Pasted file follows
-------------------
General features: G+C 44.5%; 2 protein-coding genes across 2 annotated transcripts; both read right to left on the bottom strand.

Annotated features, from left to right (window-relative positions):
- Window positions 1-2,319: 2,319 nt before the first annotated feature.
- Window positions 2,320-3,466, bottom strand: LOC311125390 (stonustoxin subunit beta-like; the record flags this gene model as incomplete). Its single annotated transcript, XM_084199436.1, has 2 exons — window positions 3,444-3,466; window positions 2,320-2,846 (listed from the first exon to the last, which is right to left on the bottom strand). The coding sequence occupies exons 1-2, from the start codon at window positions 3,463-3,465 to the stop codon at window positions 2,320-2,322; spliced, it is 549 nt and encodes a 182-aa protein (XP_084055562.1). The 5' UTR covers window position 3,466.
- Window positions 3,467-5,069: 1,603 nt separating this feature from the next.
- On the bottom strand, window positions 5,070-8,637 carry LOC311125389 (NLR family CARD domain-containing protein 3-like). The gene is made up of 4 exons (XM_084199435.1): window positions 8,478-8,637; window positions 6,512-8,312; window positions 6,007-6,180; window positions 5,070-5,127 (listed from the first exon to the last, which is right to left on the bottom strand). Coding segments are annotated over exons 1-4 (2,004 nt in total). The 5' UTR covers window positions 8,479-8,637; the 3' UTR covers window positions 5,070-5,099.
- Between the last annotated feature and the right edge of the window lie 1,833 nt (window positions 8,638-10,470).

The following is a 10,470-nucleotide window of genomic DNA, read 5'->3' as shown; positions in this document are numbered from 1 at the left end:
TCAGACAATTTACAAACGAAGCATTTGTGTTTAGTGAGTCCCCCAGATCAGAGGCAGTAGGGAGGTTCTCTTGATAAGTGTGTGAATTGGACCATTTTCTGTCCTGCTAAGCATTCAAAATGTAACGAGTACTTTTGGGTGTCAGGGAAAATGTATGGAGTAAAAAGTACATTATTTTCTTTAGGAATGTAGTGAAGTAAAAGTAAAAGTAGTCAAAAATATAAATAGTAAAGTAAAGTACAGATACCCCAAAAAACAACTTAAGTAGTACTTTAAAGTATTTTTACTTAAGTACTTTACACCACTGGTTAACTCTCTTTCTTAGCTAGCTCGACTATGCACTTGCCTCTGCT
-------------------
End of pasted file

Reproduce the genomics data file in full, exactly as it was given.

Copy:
General features: G+C 44.5%; 2 protein-coding genes across 2 annotated transcripts; both read right to left on the bottom strand.

Annotated features, from left to right (window-relative positions):
- Window positions 1-2,319: 2,319 nt before the first annotated feature.
- Window positions 2,320-3,466, bottom strand: LOC311125390 (stonustoxin subunit beta-like; the record flags this gene model as incomplete). Its single annotated transcript, XM_084199436.1, has 2 exons — window positions 3,444-3,466; window positions 2,320-2,846 (listed from the first exon to the last, which is right to left on the bottom strand). The coding sequence occupies exons 1-2, from the start codon at window positions 3,463-3,465 to the stop codon at window positions 2,320-2,322; spliced, it is 549 nt and encodes a 182-aa protein (XP_084055562.1). The 5' UTR covers window position 3,466.
- Window positions 3,467-5,069: 1,603 nt separating this feature from the next.
- On the bottom strand, window positions 5,070-8,637 carry LOC311125389 (NLR family CARD domain-containing protein 3-like). The gene is made up of 4 exons (XM_084199435.1): window positions 8,478-8,637; window positions 6,512-8,312; window positions 6,007-6,180; window positions 5,070-5,127 (listed from the first exon to the last, which is right to left on the bottom strand). Coding segments are annotated over exons 1-4 (2,004 nt in total). The 5' UTR covers window positions 8,479-8,637; the 3' UTR covers window positions 5,070-5,099.
- Between the last annotated feature and the right edge of the window lie 1,833 nt (window positions 8,638-10,470).

The following is a 10,470-nucleotide window of genomic DNA, read 5'->3' as shown; positions in this document are numbered from 1 at the left end:
TCAGACAATTTACAAACGAAGCATTTGTGTTTAGTGAGTCCCCCAGATCAGAGGCAGTAGGGAGGTTCTCTTGATAAGTGTGTGAATTGGACCATTTTCTGTCCTGCTAAGCATTCAAAATGTAACGAGTACTTTTGGGTGTCAGGGAAAATGTATGGAGTAAAAAGTACATTATTTTCTTTAGGAATGTAGTGAAGTAAAAGTAAAAGTAGTCAAAAATATAAATAGTAAAGTAAAGTACAGATACCCCAAAAAACAACTTAAGTAGTACTTTAAAGTATTTTTACTTAAGTACTTTACACCACTGGTTAACTCTCTTTCTTAGCTAGCTCGACTATGCACTTGCCTCTGCT